DO NOT be afraid to reach out. These students were once in your shoes and the very worst that they can say is no. However, if they do offer to help, this could make the difference in whether your application is ultimately successful. I contacted a student (Seán) via Facebook (he studied Physics as opposed to Law), and he was incredibly helpful in helping me draft my Personal Statement, doing a mock interview with me, and putting me in touch with a Law student at Cambridge who conducted another mock interview. I genuinely do not believe I would have been accepted to study Law at the University of Cambridge had I not had his support.

3. Making the Most of the Relationship

When reaching out, briefly explain your situation as an Irish student and explain how appreciative you would be if they might have the time to help you to some degree with your application.

I would recommend calling them if you can, as a Zoom (or equivalent) is much better at creating a relationship that an Instagram DM or Facebook message. Also, DO NOT be afraid to ask. If you don’t ask, you often won’t get. Many students might not want to share their own Personal Statement, but many will be more than happy to do so, and I would recommend at least asking to see theirs (once you have developed something of a relationship, that is). While you should not copy what they have written, it can be useful to see what a successful structure looks like, and take inspiration from their writing.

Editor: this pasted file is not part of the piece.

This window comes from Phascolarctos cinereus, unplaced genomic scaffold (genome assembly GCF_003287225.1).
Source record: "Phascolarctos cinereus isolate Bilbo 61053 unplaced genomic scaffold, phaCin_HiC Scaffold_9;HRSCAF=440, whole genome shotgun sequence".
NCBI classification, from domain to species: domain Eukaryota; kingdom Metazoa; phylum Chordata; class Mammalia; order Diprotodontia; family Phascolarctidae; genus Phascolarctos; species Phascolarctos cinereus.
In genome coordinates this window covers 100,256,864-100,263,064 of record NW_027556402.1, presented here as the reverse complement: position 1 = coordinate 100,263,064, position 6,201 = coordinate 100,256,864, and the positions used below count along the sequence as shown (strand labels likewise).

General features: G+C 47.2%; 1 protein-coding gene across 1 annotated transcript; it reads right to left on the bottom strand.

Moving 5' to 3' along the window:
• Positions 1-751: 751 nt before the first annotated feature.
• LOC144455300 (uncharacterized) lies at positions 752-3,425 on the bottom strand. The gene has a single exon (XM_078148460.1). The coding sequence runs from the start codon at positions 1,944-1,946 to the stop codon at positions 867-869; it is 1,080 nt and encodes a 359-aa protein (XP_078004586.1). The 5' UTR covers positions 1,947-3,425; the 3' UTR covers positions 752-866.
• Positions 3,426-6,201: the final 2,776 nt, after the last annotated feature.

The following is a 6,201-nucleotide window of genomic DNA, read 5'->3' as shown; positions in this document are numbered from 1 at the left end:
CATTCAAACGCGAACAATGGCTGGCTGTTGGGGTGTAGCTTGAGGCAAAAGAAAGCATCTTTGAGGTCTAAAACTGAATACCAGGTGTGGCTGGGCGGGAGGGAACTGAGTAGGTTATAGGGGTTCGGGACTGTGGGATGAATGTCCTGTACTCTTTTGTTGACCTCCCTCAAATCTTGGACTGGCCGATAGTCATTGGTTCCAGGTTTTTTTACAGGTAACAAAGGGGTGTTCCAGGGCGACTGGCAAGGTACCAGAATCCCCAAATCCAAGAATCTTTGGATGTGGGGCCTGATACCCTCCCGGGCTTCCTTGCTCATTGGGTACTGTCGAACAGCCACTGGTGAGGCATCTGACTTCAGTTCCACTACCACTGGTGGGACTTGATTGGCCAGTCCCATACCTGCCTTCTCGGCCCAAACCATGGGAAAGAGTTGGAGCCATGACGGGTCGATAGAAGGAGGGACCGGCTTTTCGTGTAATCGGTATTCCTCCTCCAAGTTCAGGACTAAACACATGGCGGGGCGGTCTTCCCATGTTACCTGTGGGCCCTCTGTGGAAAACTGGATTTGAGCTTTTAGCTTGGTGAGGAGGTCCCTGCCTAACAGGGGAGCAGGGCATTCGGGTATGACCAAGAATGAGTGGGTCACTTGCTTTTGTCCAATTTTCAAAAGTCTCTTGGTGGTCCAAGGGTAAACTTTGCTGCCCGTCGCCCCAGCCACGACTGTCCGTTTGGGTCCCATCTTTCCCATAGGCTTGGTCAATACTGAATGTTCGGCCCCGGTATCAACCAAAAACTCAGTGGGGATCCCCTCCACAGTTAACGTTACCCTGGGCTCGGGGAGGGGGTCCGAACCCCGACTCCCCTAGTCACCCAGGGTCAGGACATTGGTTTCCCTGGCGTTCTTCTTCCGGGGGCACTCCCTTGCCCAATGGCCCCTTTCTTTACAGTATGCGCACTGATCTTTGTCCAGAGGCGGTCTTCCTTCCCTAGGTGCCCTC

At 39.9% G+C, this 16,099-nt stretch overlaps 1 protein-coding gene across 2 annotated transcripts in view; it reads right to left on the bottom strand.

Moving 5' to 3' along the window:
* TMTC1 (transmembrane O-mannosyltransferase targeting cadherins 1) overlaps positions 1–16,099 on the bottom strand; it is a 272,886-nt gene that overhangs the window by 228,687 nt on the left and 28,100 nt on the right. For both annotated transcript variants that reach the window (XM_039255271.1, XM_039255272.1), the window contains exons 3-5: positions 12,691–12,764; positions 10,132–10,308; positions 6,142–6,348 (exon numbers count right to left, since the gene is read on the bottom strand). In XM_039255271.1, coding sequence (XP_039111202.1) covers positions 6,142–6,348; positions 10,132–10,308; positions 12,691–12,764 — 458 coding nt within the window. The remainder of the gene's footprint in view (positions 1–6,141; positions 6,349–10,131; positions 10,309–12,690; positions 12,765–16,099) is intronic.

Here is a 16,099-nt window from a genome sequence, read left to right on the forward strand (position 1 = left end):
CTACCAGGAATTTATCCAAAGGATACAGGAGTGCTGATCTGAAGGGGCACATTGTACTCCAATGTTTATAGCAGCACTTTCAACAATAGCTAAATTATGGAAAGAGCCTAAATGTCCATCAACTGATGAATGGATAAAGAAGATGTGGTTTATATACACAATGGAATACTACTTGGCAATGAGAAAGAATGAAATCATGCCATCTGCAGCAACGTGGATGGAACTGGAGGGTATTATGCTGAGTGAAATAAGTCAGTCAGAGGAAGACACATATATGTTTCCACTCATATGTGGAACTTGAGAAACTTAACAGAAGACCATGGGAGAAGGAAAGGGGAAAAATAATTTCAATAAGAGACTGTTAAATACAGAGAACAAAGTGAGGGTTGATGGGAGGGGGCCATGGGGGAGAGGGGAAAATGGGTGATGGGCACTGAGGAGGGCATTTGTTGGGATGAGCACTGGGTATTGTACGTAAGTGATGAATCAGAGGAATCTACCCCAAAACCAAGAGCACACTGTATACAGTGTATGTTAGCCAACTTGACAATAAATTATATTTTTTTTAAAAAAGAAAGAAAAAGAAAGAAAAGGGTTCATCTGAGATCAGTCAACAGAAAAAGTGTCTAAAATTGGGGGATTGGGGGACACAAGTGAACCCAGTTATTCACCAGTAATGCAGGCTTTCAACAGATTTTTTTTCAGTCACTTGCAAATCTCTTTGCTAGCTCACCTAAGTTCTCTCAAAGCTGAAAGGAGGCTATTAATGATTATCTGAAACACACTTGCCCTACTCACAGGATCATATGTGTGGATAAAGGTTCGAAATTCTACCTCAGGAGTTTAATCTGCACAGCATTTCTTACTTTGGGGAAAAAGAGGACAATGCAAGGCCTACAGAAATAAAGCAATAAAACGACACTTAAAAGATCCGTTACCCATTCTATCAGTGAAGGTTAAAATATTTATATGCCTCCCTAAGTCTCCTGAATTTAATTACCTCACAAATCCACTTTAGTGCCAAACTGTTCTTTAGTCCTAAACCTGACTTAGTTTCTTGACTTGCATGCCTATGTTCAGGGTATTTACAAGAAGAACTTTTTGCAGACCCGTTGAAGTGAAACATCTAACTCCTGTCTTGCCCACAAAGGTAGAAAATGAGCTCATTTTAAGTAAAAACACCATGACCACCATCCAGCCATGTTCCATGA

I would recommend asking them any questions you might have about the course, the university etc. Asking if they would correct a draft of your Personal Statement can be greatly beneficial as well, and if offered an interview, ask if they might have the time to conduct a mock interview with you, or put you in touch with another student who might do so.

Remember, if you don’t ask, you won’t get.

4. Some Things to Remember

Many students might not get back to you, or might not offer you their time. Do not be disheartened by this. Many students are incredibly busy with work and simply do not feel like they have the time to help you at that point in their undergraduate studies. However, it only takes one student willing to help that will make the difference to your application, so keep at it.

If you can’t find any students studying your particular degree, you’d be surprised at how much help just about any student can prove to be, so reach out to somebody else. Remember, it was largely a Physics student that got me into Law! Even then, another student might be able to put you in touch with a friend or colleague they know studying your subject, so the main thing is finding a connection within Oxbridge, and if they study your degree it’s a bonus!

Best of luck with your application and, once again, I cannot stress enough how beneficial it can be having a relationship with a current Oxbridge undergraduate! Don’t underestimate it and reach out!